Kauai boxing champion Placido Dias Valenciano

Kaua‘i Junior Featherweight Boxing Champion Placido D. Valenciano (1917-2012) was born in Ilocos Norte, Philippines, and immigrated to Hawai‘i with his parents Faustino and Patricia Valenciano, and his brother, Mariano, in 1928 aboard the ship “President Cleveland” and settled at Makaweli.

Not long after, his father became ill and went back to the Philippines with his mother in the hope that he would get better there and then return to Kaua‘i, but he died in the Philippines and his mother did not return.

Effectively orphaned, Placido and his brother then went to live with and were raised by their uncle Macario Verdedaro.

Unfortunately, Placido’s formal public education would end in the sixth grade when financial hardship forced him to quit school to earn his living as a field laborer hoeing weeds for Makaweli Sugar Company at 40 cents a day.

But later, in his teens, an opportunity beckoned when his friend Cyclon Melicio introduced him to boxing at Makaweli Hall, a sport at which he would excel as an amateur competing on Kaua‘i, Honolulu and Hawai‘i Island in his spare time after work.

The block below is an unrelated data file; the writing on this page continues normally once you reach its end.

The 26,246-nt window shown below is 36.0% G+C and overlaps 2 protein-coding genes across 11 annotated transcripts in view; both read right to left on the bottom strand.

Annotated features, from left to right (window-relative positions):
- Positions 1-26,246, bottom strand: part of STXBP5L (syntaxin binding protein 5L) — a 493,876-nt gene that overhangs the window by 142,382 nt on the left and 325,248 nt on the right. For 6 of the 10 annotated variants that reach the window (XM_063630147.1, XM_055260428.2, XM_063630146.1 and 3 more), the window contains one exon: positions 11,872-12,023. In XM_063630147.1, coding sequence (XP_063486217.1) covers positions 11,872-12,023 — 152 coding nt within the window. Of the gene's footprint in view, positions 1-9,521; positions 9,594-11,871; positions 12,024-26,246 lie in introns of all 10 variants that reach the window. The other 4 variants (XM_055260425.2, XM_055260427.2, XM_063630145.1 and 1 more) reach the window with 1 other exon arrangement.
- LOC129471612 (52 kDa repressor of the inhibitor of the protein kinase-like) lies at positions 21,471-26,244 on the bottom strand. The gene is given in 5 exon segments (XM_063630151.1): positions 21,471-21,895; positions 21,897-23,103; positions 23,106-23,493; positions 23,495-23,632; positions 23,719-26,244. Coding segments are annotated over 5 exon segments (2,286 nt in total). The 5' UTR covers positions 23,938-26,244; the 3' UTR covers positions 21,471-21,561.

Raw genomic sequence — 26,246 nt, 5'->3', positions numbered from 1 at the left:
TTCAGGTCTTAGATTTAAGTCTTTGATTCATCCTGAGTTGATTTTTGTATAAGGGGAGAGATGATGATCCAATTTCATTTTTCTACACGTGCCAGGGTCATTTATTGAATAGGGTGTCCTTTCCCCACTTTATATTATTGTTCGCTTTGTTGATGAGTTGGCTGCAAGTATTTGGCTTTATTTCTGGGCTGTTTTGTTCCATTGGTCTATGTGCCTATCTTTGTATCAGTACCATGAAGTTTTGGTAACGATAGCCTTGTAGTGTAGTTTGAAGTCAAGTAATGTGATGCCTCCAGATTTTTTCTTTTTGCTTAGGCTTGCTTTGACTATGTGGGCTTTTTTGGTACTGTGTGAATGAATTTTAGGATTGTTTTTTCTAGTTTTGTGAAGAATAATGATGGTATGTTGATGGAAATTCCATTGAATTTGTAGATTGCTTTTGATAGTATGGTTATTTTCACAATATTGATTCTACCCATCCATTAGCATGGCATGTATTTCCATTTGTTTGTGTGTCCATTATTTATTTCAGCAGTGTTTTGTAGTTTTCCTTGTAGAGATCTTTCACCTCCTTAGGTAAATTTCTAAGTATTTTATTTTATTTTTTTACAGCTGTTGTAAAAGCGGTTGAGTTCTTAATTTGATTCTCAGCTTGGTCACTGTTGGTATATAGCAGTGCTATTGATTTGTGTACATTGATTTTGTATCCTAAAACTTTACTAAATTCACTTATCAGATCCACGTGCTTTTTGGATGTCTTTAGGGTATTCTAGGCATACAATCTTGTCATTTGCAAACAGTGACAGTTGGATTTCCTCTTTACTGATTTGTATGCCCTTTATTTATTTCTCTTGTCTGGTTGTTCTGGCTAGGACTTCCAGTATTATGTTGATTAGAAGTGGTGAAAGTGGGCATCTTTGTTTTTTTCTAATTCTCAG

Among the other outstanding Makaweli boxers of the 1920s and 1930s — regarded as the “Golden Age” of boxing on Kaua‘i – were Jose Omakanim, Robert Riola, Benny Mactagone and Johnny Dias.

In 1937, he was selected as the “Best Fighter” of the Makaweli Boxing Club, and two years later he was crowned the Kaua‘i Junior Featherweight Division Champion.

During World War II, Placido joined the U.S. Engineering Department, which built military storage tunnels at Mana along the base of the pali, and he later helped construct tunnels in the Red Hill area of O‘ahu as a welder.

Drafted by the Army in 1944, he was assigned as a welding instructor on O‘ahu.

Following his discharge from the Army in 1946 he became a welder at Olokele Sugar Company, and subsequently opened a welding shop in Hanapepe and taught welding at Kaua‘i Community College.

Kaua‘i boxing champion Placido D. Valenciano and his wife, Maria Bolosan Valenciano, had seven children.

1 Comments
  1. manongindashadow0711 May 16, 2021 7:37 am Reply

    He was a quiet and humble person. Married to a beautiful woman with a wonderful personality.
    Growing up in Kaumakani as a young boy . I never knew that he was a boxer.
    His brother Mariano was also a quiet man.
    Both brothers raised good and successful children.
    Later on, as I was a teenager I worked in the pineapple fields as a summer worker. I met another Valenciano brother who moved from the Phlippines and came to Hawaii work in the pineapple fields.
    To sum it up , these Valenciano were good men.
    manon gindashadow/Eleele


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